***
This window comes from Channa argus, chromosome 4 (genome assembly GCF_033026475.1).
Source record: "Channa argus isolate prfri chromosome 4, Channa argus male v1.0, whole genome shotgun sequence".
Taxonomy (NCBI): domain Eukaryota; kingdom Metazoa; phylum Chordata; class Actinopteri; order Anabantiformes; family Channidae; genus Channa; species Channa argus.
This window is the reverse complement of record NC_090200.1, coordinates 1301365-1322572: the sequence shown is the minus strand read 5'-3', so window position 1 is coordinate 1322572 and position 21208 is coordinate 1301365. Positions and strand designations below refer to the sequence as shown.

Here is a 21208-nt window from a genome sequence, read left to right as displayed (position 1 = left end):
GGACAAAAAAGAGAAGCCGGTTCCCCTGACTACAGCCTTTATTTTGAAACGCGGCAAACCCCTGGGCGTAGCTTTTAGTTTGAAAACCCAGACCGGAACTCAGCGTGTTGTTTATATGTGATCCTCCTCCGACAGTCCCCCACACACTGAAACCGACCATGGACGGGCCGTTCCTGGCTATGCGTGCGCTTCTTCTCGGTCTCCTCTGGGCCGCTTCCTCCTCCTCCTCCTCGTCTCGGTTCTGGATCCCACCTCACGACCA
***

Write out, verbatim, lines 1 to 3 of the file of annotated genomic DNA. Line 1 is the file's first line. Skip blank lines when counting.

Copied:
This window comes from Channa argus, chromosome 4 (genome assembly GCF_033026475.1).
Source record: "Channa argus isolate prfri chromosome 4, Channa argus male v1.0, whole genome shotgun sequence".
Taxonomy (NCBI): domain Eukaryota; kingdom Metazoa; phylum Chordata; class Actinopteri; order Anabantiformes; family Channidae; genus Channa; species Channa argus.